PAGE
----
The attack in the western city of Nara left Abe in critical condition, Prime Minister Fumio Kishida said, and shocked a country where gun violence is virtually nonexistent and laws on ownership are strict.
Abe, Japan's longest-serving prime minister, had just begun a speech near a train station when gunfire was heard around 11:30 a.m. local time (10:30 p.m. Thursday ET). Public broadcaster NHK, citing the local fire department, reported that Abe was in a state of cardio and pulmonary arrest, suggesting that his heart had stopped.
It said he had been admitted to Nara Medical University Hospital. Officials said that one person had been apprehended in relation to the shooting.
Nobuo Kishi, the Japanese defense minister and Abe's younger brother, said doctors were "making every effort to provide life-saving treatment, including blood transfusions."
He called the shooting an "attack on democracy."
Speaking from his office in Tokyo, a visibly shaken Kishida said that while the attack was still being investigated, "it was a despicable and barbaric act that took place in the midst of an election, which is the foundation of democracy."
"I condemn it in the harshest possible terms," he told a hastily arranged news conference after returning from campaigning in the country's north.
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Kishida said no decisions had been made as to how the shooting would affect elections for the upper house of the Japanese Parliament, which are scheduled for Sunday. Abe, 67, who stepped down in 2020, was campaigning for other members of the governing conservative Liberal Democratic Party (LDP) but is not a candidate himself.
The incident sent shockwaves through Japan, where gun violence is extremely rare. Handguns are banned in the country and people must undergo extensive tests, training and background checks to obtain and keep shotguns and air rifles.
Iwao Horii, an LDP member of the upper house representing Nara, was standing next to Abe when the former prime minister was shot. "We heard two loud sounds while he was talking and he fell immediately after that," Horii said at a news conference. He added that Abe was unresponsive when emergency medics tried to resuscitate him.
Horii said Abe's appearance at that location had been advertised locally via faxes to the media and loudspeakers on election vans. He said he was not aware of any threats made against Abe or the LDP before the speech.
"This is something that shakes the very foundations of democracy and cannot be forgiven," he said. "At this point we are all praying for the quick recovery of former Prime Minister Abe."
The shooting was also condemned by the country's main opposition party, the center-left Constitutional Democrats. "This is an unforgivable act of barbarism, but the first and utmost priority is the condition of former Prime Minister Abe, and I just pray that he survives," party leader Kenta Izumi told reporters.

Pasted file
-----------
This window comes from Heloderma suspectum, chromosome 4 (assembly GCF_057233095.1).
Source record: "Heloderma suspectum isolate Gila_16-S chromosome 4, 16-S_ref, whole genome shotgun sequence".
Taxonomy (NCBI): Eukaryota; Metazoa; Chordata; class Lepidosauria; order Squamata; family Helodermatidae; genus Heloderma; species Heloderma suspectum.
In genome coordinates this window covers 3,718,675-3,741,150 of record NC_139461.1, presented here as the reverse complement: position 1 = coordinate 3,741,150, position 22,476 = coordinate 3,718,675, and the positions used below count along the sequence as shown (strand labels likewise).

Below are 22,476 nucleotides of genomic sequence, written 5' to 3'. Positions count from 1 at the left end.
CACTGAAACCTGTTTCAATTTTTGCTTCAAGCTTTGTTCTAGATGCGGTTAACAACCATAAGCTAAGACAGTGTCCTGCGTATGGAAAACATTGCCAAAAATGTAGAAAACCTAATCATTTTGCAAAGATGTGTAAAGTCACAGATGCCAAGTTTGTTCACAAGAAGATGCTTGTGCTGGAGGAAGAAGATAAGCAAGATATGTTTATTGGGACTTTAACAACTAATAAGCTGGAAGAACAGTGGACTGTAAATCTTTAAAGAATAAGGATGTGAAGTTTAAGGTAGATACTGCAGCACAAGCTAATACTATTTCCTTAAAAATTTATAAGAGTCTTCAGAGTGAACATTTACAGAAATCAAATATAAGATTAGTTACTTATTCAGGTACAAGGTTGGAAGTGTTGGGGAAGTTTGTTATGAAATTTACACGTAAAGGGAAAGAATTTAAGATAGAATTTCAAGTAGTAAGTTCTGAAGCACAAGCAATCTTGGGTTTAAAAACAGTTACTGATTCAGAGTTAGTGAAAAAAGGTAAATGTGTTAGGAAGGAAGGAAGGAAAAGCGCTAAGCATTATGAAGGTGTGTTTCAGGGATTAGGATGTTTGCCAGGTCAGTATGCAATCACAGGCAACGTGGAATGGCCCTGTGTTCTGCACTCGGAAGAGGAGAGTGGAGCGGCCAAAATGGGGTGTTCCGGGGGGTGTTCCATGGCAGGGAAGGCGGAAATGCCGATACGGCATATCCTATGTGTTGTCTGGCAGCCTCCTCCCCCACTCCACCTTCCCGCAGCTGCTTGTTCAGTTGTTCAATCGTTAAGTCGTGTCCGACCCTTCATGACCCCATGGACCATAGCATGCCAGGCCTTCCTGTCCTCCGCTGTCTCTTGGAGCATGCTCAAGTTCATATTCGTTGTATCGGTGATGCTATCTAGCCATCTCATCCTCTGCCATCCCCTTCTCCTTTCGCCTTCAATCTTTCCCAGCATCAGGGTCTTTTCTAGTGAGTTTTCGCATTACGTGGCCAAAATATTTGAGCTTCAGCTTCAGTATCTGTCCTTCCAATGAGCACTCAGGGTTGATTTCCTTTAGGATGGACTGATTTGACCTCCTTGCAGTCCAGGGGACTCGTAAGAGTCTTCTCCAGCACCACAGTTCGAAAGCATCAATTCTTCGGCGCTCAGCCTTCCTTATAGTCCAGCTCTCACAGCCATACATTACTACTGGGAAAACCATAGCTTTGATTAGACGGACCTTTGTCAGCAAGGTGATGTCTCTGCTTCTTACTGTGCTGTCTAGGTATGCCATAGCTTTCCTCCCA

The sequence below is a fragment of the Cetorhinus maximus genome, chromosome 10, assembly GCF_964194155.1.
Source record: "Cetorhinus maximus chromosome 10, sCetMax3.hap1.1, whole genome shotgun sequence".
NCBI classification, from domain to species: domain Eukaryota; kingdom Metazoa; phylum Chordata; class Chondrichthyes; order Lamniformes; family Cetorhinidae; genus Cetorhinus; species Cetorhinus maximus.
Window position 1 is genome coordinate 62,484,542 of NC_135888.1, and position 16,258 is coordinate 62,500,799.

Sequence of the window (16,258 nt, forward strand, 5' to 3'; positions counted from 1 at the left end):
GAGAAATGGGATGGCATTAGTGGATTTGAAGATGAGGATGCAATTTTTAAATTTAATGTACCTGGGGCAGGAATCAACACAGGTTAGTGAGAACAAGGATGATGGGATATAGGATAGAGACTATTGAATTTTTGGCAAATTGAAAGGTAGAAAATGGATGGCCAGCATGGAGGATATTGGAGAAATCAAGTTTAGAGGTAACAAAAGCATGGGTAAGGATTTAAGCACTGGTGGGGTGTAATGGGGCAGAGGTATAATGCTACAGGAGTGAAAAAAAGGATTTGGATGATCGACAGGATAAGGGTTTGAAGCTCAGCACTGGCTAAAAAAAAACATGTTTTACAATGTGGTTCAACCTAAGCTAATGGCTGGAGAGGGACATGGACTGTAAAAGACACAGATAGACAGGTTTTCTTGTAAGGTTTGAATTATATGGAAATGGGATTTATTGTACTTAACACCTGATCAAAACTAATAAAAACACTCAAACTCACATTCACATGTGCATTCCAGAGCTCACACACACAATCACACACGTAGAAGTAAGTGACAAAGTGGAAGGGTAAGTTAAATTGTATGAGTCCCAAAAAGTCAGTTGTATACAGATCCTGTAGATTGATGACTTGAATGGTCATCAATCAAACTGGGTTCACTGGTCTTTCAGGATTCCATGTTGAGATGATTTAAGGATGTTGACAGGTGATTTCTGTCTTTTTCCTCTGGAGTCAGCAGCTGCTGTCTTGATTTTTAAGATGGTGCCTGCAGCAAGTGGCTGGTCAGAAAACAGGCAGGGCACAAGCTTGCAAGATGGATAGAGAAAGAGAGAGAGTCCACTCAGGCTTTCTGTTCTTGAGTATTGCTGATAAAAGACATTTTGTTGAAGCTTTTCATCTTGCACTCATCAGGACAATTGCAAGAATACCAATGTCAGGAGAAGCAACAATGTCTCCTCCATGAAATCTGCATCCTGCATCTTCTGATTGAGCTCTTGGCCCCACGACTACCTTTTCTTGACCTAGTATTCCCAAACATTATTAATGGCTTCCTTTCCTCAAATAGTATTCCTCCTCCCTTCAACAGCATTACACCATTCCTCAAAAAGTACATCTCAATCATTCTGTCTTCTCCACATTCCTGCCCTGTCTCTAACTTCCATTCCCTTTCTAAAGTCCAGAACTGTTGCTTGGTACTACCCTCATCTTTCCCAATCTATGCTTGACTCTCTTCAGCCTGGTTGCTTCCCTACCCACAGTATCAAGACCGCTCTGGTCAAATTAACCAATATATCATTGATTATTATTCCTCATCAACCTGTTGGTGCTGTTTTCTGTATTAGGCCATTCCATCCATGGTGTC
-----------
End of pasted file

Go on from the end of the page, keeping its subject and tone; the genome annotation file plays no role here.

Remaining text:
The U.S. ambassador to Japan, Rahm Emanuel, said that he was shocked and saddened by news of the shooting.
"Abe-san has been an outstanding leader of Japan and unwavering ally of the United States," Emanuel said in a statement Friday. "The U.S. Government and American people are praying for the well-being of Abe-san, his family, and people of Japan."
Secretary of State Antony Blinken, speaking from Indonesia, where he is attending a G-20 Foreign Ministers' Meeting, expressed how "deeply saddened and deeply concerned we are by the news coming from Japan, about the attempt on the life of former Prime Minister Abe."
"Our thoughts, our prayers are with him and his family, with the people of Japan," Blinken said. "This is a very, very sad moment, and we're awaiting news from Japan."
Abe hails from Japan's political elite and as prime minister had made reviving economic growth through his "Abenomics" policies a key pillar of his time in office.
Though Abe had been praised for amplifying Japan's profile on the world stage, his party was plagued by scandals and he was accused of mishandling the country's response to the Covid-19 pandemic.
Abe's resignation two years ago came amid a worsening of his ulcerative colitis, a chronic bowel condition he'd battled for years.
He made the announcement days after he set a record as Japan's longest-lasting prime minister, having been in office for almost eight years. He previously served as prime minister from 2006 to 2007.
In a post to his Truth Social platform late Thursday, former President Donald Trump called Abe "a truly great man and leader."
"He was a true friend of mine and, much more importantly, America," Trump said. "This is a tremendous blow to the wonderful people of Japan, who loved and admired him so much. We are all praying for Shinzo and his beautiful family!"
Abe was the first foreign leader to meet with Trump after he became president-elect in November 2016.